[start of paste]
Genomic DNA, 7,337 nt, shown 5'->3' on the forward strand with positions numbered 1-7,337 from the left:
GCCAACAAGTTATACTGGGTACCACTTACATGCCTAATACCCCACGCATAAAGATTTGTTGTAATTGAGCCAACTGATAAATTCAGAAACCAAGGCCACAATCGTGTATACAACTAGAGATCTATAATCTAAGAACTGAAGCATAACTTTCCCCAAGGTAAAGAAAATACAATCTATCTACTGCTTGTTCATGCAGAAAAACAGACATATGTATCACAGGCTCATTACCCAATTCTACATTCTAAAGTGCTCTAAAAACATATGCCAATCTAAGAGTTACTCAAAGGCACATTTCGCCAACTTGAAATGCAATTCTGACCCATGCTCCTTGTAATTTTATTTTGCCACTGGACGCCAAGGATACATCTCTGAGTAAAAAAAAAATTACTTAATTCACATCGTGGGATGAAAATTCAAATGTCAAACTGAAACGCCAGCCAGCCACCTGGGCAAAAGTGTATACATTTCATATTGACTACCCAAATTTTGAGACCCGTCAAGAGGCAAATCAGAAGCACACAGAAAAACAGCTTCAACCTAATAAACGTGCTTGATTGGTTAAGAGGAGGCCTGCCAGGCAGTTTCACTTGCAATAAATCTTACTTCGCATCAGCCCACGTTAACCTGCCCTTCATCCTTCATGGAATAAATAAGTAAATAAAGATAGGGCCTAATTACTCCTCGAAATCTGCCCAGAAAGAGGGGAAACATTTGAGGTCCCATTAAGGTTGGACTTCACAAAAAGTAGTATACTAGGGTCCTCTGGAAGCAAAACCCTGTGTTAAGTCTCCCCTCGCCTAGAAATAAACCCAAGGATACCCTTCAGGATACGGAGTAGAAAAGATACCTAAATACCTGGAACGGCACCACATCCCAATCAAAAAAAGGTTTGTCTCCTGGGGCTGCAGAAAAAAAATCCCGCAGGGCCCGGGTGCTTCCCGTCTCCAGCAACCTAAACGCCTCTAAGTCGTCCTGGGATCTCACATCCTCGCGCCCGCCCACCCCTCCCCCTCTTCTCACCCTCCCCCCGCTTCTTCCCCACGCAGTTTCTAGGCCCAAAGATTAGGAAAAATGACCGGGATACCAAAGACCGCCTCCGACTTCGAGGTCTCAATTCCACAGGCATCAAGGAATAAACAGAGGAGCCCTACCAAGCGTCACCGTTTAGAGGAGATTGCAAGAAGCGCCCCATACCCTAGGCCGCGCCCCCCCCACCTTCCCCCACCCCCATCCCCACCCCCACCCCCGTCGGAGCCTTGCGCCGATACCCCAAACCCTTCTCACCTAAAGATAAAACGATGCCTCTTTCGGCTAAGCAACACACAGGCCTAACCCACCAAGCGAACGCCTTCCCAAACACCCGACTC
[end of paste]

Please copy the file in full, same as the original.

Genomic DNA, 7,337 nt, shown 5'->3' on the forward strand with positions numbered 1-7,337 from the left:
GCCAACAAGTTATACTGGGTACCACTTACATGCCTAATACCCCACGCATAAAGATTTGTTGTAATTGAGCCAACTGATAAATTCAGAAACCAAGGCCACAATCGTGTATACAACTAGAGATCTATAATCTAAGAACTGAAGCATAACTTTCCCCAAGGTAAAGAAAATACAATCTATCTACTGCTTGTTCATGCAGAAAAACAGACATATGTATCACAGGCTCATTACCCAATTCTACATTCTAAAGTGCTCTAAAAACATATGCCAATCTAAGAGTTACTCAAAGGCACATTTCGCCAACTTGAAATGCAATTCTGACCCATGCTCCTTGTAATTTTATTTTGCCACTGGACGCCAAGGATACATCTCTGAGTAAAAAAAAAATTACTTAATTCACATCGTGGGATGAAAATTCAAATGTCAAACTGAAACGCCAGCCAGCCACCTGGGCAAAAGTGTATACATTTCATATTGACTACCCAAATTTTGAGACCCGTCAAGAGGCAAATCAGAAGCACACAGAAAAACAGCTTCAACCTAATAAACGTGCTTGATTGGTTAAGAGGAGGCCTGCCAGGCAGTTTCACTTGCAATAAATCTTACTTCGCATCAGCCCACGTTAACCTGCCCTTCATCCTTCATGGAATAAATAAGTAAATAAAGATAGGGCCTAATTACTCCTCGAAATCTGCCCAGAAAGAGGGGAAACATTTGAGGTCCCATTAAGGTTGGACTTCACAAAAAGTAGTATACTAGGGTCCTCTGGAAGCAAAACCCTGTGTTAAGTCTCCCCTCGCCTAGAAATAAACCCAAGGATACCCTTCAGGATACGGAGTAGAAAAGATACCTAAATACCTGGAACGGCACCACATCCCAATCAAAAAAAGGTTTGTCTCCTGGGGCTGCAGAAAAAAAATCCCGCAGGGCCCGGGTGCTTCCCGTCTCCAGCAACCTAAACGCCTCTAAGTCGTCCTGGGATCTCACATCCTCGCGCCCGCCCACCCCTCCCCCTCTTCTCACCCTCCCCCCGCTTCTTCCCCACGCAGTTTCTAGGCCCAAAGATTAGGAAAAATGACCGGGATACCAAAGACCGCCTCCGACTTCGAGGTCTCAATTCCACAGGCATCAAGGAATAAACAGAGGAGCCCTACCAAGCGTCACCGTTTAGAGGAGATTGCAAGAAGCGCCCCATACCCTAGGCCGCGCCCCCCCCACCTTCCCCCACCCCCATCCCCACCCCCACCCCCGTCGGAGCCTTGCGCCGATACCCCAAACCCTTCTCACCTAAAGATAAAACGATGCCTCTTTCGGCTAAGCAACACACAGGCCTAACCCACCAAGCGAACGCCTTCCCAAACACCCGACTC